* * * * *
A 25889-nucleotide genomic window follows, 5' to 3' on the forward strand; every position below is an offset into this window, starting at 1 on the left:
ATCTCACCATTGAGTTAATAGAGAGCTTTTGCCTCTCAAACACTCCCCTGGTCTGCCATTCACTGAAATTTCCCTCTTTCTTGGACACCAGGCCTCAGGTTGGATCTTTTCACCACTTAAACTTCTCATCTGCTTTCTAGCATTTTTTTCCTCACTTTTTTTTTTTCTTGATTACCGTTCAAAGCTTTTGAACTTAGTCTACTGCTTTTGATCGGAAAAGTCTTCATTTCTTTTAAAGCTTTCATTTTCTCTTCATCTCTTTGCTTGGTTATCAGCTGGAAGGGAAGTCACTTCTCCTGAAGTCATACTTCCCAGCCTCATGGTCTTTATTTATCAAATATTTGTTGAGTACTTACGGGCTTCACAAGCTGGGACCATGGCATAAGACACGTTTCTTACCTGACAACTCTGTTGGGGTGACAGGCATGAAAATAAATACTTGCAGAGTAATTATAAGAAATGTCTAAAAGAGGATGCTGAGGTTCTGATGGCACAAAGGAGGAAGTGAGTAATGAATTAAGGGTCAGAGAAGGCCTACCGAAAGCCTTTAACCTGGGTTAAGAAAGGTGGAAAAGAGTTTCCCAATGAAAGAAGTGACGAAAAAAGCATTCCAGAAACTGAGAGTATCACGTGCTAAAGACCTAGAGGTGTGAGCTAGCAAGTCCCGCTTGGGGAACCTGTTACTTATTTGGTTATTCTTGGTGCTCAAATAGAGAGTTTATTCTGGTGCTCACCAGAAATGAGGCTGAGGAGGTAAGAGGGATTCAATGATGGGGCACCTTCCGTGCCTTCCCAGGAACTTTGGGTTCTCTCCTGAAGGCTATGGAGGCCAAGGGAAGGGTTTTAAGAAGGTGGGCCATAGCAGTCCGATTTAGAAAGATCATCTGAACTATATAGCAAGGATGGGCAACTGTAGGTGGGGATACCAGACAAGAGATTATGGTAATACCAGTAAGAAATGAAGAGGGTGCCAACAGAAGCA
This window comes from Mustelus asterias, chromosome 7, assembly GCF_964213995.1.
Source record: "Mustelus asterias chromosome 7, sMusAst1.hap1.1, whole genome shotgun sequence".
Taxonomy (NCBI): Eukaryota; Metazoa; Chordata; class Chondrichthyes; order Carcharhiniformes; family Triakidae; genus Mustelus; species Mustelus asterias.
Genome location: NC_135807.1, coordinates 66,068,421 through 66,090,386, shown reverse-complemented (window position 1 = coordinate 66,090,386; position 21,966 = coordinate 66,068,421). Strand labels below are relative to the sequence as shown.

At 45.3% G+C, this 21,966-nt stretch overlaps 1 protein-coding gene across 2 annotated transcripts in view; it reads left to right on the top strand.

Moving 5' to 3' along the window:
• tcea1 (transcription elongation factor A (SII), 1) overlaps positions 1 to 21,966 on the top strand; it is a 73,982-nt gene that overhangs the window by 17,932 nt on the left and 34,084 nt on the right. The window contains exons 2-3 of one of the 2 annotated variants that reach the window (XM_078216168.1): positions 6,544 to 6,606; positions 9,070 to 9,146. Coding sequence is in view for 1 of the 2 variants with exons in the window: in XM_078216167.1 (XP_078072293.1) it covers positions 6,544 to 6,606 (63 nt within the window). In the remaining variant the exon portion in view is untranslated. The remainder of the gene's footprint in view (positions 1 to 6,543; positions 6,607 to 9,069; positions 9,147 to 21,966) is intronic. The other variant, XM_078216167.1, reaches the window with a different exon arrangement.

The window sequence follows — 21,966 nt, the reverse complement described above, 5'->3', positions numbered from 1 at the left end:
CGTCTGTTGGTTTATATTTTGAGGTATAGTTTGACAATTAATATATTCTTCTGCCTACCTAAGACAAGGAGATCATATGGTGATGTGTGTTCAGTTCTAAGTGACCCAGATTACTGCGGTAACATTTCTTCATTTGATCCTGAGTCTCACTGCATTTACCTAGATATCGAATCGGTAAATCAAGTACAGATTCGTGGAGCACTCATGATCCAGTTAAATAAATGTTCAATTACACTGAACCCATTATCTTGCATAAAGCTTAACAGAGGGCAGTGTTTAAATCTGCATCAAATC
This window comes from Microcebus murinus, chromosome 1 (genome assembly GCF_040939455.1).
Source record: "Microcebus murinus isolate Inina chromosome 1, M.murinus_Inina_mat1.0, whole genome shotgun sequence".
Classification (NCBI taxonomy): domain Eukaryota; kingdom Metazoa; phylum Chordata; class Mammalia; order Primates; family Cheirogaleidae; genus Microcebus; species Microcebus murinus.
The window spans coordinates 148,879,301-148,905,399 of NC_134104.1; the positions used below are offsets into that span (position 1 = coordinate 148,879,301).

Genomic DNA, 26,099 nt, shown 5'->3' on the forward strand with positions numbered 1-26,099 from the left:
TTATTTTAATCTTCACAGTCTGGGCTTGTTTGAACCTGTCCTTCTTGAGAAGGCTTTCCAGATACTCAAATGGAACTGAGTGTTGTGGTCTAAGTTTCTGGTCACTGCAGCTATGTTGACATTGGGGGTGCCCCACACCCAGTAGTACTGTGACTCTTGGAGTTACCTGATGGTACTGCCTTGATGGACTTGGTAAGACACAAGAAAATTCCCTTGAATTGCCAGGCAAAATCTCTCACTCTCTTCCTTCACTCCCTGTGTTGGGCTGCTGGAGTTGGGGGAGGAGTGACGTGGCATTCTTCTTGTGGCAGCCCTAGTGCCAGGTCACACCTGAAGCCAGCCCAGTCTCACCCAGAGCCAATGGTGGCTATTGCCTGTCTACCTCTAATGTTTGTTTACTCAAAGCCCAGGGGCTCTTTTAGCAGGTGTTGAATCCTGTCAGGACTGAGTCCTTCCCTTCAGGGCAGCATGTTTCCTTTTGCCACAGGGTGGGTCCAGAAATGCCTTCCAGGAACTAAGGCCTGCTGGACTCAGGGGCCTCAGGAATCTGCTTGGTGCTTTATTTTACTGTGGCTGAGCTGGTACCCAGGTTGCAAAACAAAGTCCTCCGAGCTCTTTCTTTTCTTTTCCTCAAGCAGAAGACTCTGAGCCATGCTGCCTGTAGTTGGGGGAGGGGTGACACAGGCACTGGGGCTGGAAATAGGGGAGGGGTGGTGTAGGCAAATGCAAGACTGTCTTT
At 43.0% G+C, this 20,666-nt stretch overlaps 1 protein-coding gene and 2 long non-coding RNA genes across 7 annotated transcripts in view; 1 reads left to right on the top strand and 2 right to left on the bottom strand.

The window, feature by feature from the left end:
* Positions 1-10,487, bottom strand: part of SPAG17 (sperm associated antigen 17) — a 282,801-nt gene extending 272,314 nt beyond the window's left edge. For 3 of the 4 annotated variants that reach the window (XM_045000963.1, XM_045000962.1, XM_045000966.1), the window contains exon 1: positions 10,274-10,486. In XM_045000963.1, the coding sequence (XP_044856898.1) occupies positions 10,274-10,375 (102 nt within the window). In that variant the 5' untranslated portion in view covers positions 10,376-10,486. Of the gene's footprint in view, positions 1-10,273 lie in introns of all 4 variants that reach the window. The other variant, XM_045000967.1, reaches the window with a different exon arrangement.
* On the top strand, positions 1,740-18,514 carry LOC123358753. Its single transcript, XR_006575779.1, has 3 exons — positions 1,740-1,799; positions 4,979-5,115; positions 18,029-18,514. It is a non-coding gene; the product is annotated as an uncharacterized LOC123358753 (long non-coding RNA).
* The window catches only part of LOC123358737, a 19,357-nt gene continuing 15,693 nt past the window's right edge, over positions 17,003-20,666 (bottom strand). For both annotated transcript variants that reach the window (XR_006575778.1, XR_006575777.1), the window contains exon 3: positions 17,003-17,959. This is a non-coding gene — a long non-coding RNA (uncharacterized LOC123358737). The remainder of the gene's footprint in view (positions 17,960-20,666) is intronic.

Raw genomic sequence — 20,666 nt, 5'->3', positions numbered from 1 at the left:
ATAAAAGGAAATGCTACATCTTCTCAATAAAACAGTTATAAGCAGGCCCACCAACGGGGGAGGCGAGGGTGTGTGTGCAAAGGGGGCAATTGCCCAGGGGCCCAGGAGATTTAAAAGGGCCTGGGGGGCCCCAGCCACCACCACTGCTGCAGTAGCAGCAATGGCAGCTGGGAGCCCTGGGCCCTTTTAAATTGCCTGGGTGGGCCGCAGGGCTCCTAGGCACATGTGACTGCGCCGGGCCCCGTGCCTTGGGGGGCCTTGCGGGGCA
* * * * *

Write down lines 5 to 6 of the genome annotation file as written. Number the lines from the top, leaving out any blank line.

Taxonomy (NCBI): Eukaryota; Metazoa; Chordata; class Chondrichthyes; order Carcharhiniformes; family Triakidae; genus Mustelus; species Mustelus asterias.
Genome location: NC_135807.1, coordinates 66,068,421 through 66,090,386, shown reverse-complemented (window position 1 = coordinate 66,090,386; position 21,966 = coordinate 66,068,421). Strand labels below are relative to the sequence as shown.